December 12, 2013 – LOS ANGELES — A leading earthquake expert has issued a dire warning to Californians about the expected impact of a major disruption to the San Andreas fault line.
The title of Dr. Lucy Jones’ lecture this week to the American Geophysical Union in San Francisco was “Imagine America without Los Angeles.” As KCAL9′s Dave Bryan reports, Jones, a Science Advisor for Risk Reduction at the U.S. Geological Survey, says when the “Big One” hits Southern California, the damage could be much greater, and could last much longer, than most of us ever imagined. “Loss of shelter, loss of schools, loss of jobs and emotional hardship. We are risking the ends of our cities,” she said during the presentation.
According to a USGS study called the “Shakeout Report”, when a high-magnitude earthquake rocks the San Andreas fault, the damage will go far beyond the collapsed buildings and freeways seen in the 1994 Northridge earthquake. For example, L.A.-area supermarkets now depend on internet systems for warehousing and shipping food to stores, and the food is stored on the other side of the San Andreas fault. “With the development of the internet and the new just-in-time economy, none of them store food on the Los Angeles side of the San Andreas anymore,” Jones said. “So this is one more place where the development of the complexity of our modern society is creating new vulnerabilities as we face the big earthquakes.” Fiber-optics is another vulnerability that is expected to be cut off when a disastrous earthquake hits the San Andreas fault. “Two-thirds of the connectivity from Los Angeles to the rest of the world go through fiber-optic cables crossing the San Andreas fault,” Jones explained.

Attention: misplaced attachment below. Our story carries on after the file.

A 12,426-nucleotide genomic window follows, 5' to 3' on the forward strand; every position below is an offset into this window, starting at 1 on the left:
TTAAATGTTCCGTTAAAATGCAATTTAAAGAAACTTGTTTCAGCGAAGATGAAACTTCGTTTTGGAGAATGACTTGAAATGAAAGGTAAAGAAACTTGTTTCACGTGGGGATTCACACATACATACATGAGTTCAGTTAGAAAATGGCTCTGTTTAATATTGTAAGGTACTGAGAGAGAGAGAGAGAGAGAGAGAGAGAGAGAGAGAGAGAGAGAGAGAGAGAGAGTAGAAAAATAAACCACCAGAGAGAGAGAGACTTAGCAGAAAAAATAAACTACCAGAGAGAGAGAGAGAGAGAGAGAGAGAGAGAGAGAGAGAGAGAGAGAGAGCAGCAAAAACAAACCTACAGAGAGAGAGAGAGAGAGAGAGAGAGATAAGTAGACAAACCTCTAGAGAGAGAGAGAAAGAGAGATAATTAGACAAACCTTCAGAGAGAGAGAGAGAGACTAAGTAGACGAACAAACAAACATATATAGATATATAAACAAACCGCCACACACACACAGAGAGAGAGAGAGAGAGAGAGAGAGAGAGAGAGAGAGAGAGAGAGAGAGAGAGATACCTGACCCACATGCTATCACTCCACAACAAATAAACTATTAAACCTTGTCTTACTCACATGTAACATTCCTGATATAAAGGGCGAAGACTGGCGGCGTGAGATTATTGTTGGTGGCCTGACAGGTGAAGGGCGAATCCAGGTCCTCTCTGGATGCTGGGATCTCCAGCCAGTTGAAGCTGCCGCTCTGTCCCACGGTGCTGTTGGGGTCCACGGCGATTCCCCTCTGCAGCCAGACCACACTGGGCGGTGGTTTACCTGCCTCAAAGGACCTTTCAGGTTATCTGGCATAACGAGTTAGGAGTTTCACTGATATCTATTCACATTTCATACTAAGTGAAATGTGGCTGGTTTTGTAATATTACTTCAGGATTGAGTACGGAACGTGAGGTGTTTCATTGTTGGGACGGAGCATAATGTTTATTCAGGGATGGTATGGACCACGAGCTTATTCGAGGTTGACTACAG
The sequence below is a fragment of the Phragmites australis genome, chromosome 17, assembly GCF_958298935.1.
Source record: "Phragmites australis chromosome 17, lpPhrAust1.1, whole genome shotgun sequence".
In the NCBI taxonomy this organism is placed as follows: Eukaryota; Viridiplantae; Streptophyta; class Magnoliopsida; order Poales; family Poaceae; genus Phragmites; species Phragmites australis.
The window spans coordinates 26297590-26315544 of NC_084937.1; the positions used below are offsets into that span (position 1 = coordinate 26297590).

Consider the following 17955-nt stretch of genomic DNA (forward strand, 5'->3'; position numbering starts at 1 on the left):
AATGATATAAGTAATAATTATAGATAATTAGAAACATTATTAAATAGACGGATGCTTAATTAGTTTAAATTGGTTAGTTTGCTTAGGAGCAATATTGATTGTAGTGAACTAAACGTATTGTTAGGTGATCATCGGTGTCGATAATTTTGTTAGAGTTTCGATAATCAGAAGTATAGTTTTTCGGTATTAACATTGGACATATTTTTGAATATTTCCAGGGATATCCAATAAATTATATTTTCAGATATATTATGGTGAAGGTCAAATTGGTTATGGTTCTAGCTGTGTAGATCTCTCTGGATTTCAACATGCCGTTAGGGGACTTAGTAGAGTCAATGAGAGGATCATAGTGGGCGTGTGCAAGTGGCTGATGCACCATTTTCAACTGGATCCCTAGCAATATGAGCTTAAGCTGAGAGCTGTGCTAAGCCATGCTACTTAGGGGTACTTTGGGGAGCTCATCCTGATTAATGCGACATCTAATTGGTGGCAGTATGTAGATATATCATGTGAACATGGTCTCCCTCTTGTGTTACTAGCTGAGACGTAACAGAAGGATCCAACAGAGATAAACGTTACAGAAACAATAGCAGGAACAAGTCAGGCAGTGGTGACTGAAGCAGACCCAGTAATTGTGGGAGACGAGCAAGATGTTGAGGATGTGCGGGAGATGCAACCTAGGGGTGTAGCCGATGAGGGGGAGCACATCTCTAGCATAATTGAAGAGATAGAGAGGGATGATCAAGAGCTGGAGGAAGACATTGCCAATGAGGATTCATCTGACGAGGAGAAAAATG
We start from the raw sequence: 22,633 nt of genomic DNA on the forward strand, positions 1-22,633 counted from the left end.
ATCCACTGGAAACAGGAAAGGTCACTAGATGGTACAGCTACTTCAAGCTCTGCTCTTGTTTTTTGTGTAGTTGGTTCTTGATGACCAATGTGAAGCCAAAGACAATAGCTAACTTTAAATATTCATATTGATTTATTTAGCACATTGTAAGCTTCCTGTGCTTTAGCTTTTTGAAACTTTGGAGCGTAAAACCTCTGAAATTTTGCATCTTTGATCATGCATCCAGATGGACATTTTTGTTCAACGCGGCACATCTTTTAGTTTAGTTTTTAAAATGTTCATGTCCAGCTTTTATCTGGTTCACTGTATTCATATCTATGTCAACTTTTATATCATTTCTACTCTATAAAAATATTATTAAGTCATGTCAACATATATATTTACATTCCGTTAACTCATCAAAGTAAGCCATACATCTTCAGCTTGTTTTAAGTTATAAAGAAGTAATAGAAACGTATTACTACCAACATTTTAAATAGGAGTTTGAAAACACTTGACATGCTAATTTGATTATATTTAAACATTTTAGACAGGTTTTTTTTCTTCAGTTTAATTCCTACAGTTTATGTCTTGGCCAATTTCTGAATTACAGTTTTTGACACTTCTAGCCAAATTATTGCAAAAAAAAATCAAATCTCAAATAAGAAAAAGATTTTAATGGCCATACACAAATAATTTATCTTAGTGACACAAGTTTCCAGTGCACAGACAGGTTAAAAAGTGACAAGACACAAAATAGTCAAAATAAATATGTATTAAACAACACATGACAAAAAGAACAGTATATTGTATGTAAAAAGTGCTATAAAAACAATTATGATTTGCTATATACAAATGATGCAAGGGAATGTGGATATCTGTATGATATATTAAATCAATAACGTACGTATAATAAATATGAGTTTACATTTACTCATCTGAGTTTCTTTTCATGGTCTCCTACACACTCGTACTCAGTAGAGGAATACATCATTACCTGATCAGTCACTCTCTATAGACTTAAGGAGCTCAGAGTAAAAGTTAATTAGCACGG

“So we expect at the time of the earthquake when the fault moves, we will break these fiber-optic cables and two-thirds of the data capacity between L.A. and everyone else will disappear,” she said. Natural gas pipelines also cross the San Andreas fault, so gas for cooking and heating is expected to be in short supply. And the aging water pipes in L.A., which seem to break with great regularity even without an earthquake, are not expected to stand-up well when the big earthquake hits. “The water pipes – remember the first thing you put in in a city is the water pipes. That means our water pipes are some of the oldest parts of our infrastructure,” Jones said. “Seventy percent of the water pipes in Southern California are AC pipes and many of them will be breaking when this earthquake happens.” Much of the high-tech damage could hinder the recovery effort in the weeks and months after the earthquake, according to Dr. Jones, so getting Southern California back on its feet could be a wrenching process. “The world wide web wasn’t in existence at the time of the Northridge earthquake,” she said. “Right now think of how much both your personal life, but also our economic system, depends on having cell phone communications and internet connectivity (sic).” The “Shakeout Report” from the USGS estimates it could take six months for the broken water pipes to be replaced across Southern California after the earthquake. And they say while the Northridge quake directly affected about a half a million people, a maximum credible earthquake on the San Andreas fault could affect 10 million Californians.